In all seriousness, Lincoln really couldn’t have picked a better guy for the job. Kirby was already famous for defending PepsiCo. in anti-trust cases, and had worked with General Foods and Warner-Lambert. Kirby was happy to receive the role, and quickly flew to Japan to meet with President Hiroshi Yamauchi (remember him?). Kirby researched the game’s development, including interviewing Gunpei Yokoi and Shigeru Miyamoto. Miyamoto said that he had in fact called the ape in Donkey Kong “King Kong,” during development, but had no intention of naming the character that. In Japan, “King Kong” was a generic term for any large ape. Kirby and Lincoln headed back to the ‘States for the first day of trial, expecting to put up a good fight, even if they were to lose.

But then came the discovery that changed everything.

Public domain.

You see, Universal City Studios had recently gone to court with RKO Studios in a similar case. However, Universal in that case had gone yards to prove that King Kong wasn’t their intellectual property, in order to publish Dino De Laurentiis’s remake. If Universal didn’t own King Kong, how could they expect Nintendo to pay royalties? Also, Lincoln and Kirby had unearthed documents proving Universal’s connection to Coleco, as well as Universal’s desire to enter the video gaming industry. Lincoln’s suspicions were right! Nintendo had done nothing wrong! Once the court saw this evidence, Nintendo would be home clear!

With Judge Robert W. Sweet presiding, Universal and Nintendo finally entered court. Nintendo stuck by their defense, even having one of their employees play Donkey Kong in front of the jury, to prove there was no similarity between the game and King Kong. Kirby also brought up the old court cases where Universal had proven that King Kong belonged in the public domain, not that they owned it, and mentioned that Sheinberg had mentioned that he viewed litigation as a profit center.

Sweet’s jury had no problem deciding upon the verdict. He made the following points:

  • Universal did not own the rights to King Kong
  • Because they did not own the rights to King Kong, they could not sue Nintendo for copyright infringement.
  • Nintendo, even if Universal did have the copyright, would not have infringed upon anything by publishing the game, because people would not confuse the menacing King Kong for the lovable DK. Donkey Kong was a parody of King Kong at most, and completely unrelated at least.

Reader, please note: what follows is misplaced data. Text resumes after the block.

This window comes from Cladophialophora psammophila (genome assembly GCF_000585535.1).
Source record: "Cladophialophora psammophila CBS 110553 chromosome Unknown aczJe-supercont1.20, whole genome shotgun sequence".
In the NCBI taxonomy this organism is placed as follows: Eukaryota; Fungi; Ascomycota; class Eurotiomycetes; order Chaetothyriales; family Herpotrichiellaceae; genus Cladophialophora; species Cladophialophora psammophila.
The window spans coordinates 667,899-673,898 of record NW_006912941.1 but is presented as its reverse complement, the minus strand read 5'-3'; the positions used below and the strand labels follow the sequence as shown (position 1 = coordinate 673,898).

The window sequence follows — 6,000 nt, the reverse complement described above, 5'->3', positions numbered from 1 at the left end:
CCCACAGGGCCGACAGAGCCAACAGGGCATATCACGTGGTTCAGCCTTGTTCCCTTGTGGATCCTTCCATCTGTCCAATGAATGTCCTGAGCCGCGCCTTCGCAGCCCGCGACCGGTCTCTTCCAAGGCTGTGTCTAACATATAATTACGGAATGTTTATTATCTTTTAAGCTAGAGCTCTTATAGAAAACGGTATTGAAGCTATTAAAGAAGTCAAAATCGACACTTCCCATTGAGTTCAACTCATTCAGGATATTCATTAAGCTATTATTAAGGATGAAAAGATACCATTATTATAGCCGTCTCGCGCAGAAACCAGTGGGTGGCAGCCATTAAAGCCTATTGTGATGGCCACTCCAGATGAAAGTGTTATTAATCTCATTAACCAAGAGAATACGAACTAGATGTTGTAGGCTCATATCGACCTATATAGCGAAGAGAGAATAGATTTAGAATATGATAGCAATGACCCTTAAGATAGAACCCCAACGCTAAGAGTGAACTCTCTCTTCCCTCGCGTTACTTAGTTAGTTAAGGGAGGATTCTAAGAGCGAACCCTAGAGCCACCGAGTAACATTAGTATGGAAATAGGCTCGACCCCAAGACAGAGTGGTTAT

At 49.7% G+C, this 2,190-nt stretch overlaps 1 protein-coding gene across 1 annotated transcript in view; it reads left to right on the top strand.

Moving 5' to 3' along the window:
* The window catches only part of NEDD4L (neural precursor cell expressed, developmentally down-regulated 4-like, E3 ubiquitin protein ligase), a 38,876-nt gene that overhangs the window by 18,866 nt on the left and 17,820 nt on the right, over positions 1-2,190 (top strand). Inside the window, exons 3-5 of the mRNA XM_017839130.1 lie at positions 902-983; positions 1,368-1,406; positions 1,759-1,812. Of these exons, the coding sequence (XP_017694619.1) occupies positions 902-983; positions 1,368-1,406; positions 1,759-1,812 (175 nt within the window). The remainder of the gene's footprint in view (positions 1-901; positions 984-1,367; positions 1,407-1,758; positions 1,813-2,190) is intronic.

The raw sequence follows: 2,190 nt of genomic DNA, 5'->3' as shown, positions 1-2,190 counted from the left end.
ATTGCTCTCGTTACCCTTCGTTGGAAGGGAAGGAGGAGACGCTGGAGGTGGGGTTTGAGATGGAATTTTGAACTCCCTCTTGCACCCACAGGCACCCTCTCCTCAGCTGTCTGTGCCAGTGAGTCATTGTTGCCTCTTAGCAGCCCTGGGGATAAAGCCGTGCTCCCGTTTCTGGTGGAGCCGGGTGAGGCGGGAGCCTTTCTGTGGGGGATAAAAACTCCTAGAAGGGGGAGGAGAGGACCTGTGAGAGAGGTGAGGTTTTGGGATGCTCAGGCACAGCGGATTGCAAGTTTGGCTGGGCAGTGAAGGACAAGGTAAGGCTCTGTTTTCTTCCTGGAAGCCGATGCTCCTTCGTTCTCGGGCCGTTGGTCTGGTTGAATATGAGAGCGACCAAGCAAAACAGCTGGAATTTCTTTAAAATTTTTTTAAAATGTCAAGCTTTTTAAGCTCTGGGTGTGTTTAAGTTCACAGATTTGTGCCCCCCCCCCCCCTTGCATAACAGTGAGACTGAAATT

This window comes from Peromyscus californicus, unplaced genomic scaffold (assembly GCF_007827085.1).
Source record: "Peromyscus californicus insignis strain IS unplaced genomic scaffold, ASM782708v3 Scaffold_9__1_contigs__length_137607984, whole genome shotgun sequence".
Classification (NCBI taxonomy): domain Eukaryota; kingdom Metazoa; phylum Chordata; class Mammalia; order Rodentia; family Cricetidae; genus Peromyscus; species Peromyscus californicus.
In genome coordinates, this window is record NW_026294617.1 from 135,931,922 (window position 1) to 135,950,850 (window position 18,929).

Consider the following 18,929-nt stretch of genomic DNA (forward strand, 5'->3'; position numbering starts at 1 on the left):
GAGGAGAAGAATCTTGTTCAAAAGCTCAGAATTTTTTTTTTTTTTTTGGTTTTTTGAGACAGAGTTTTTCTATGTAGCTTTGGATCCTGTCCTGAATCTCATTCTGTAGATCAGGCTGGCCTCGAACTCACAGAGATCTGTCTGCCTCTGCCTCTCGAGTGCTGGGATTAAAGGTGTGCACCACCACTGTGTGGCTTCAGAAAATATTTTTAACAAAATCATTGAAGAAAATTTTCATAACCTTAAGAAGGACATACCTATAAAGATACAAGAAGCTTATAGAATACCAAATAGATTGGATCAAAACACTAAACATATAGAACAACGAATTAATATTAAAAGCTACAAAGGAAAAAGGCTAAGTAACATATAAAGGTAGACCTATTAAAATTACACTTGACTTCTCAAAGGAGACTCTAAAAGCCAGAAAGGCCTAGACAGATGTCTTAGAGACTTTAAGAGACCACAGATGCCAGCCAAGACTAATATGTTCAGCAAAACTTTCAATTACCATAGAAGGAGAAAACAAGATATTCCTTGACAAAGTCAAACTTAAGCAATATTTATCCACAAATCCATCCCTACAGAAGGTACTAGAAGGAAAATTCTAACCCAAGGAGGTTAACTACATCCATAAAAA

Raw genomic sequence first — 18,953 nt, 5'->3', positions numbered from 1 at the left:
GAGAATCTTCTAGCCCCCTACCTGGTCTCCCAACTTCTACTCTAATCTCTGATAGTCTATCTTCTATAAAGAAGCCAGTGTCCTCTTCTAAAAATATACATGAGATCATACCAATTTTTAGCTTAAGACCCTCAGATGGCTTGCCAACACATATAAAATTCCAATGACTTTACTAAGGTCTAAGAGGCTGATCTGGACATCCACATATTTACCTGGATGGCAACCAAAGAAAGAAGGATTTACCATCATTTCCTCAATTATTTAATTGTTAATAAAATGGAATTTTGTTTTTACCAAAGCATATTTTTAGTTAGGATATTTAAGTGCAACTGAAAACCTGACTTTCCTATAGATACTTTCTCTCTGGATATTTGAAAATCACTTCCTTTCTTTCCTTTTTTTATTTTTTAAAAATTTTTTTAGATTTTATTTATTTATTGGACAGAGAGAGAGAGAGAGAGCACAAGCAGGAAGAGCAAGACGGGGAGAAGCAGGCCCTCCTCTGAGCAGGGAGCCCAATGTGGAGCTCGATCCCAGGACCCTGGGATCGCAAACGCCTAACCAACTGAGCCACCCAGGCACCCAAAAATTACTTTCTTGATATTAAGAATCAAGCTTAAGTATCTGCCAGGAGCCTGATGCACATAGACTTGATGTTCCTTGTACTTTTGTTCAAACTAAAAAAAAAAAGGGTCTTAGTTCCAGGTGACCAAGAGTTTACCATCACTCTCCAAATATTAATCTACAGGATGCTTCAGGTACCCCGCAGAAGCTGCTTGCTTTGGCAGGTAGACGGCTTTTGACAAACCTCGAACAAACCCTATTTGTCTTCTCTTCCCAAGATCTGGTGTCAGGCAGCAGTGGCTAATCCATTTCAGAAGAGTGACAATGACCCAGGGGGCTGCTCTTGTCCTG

Did-a someone say $1,800,000? For-a me?
  • Universal was ordered to pay Nintendo $1,800,000 in damages, and to return the money they had taken from other companies that had made Donkey Kong products. That’s about $4,012,000 today.

Universal would appeal this case multiple times, of course being the sore losers they were, but failed to go anywhere with it.

This was a monumental case for several reasons. First of all, Nintendo set for the record that they were not going to be fooled with. They were firmly planted in the Americas, and wouldn’t be pushed around by bigger companies like Universal. Nintendo’s victory was a victory not only for itself, but for many small companies around the world who might fall into legal issues in the near future. Hey, if Nintendo can do it, you can too!

So where are they now?

Howard Lincoln, for his efforts, would be promoted to Chairman of Nintendo of America, and would remain there for a long time. After leaving, he became Chairman of the Seattle Mariners (which is owned by Nintendo. What a coincidence, right?)

John J. Kirby, III.

John Kirby got a sailboat named “Donkey Kong” from Nintendo, as well as exclusive rights to use the name for boats. He is also probably the inspiration for the HAL Laboratories character Kirby, though Kirby’s creator Masahiro Sakurai has been quoted saying he does not remember if that was the case or not.

Colecovision would eventually go on to sell their console. It did fairly well, but the Video Game Crash of 1983 took a huge bite out of the company. It soon left the industry for good, and closed its doors in 1989.

Universal? Well, they didn’t forget about their dreams of owning their own video game company. Soon after, Universal would buy a little toy and gaming company called LJN.

Yes, that LJN. Thank you, Universal, for ruining James Rofle’s life.

Sheinberg started a production company in 1995 when Seagram bought Universal, and produced a string of bad movies.

And Nintendo? Well, take a look at how many of their games you own to tell where they went.

I’m Toad85, your local video game historian, and that’s the way it was.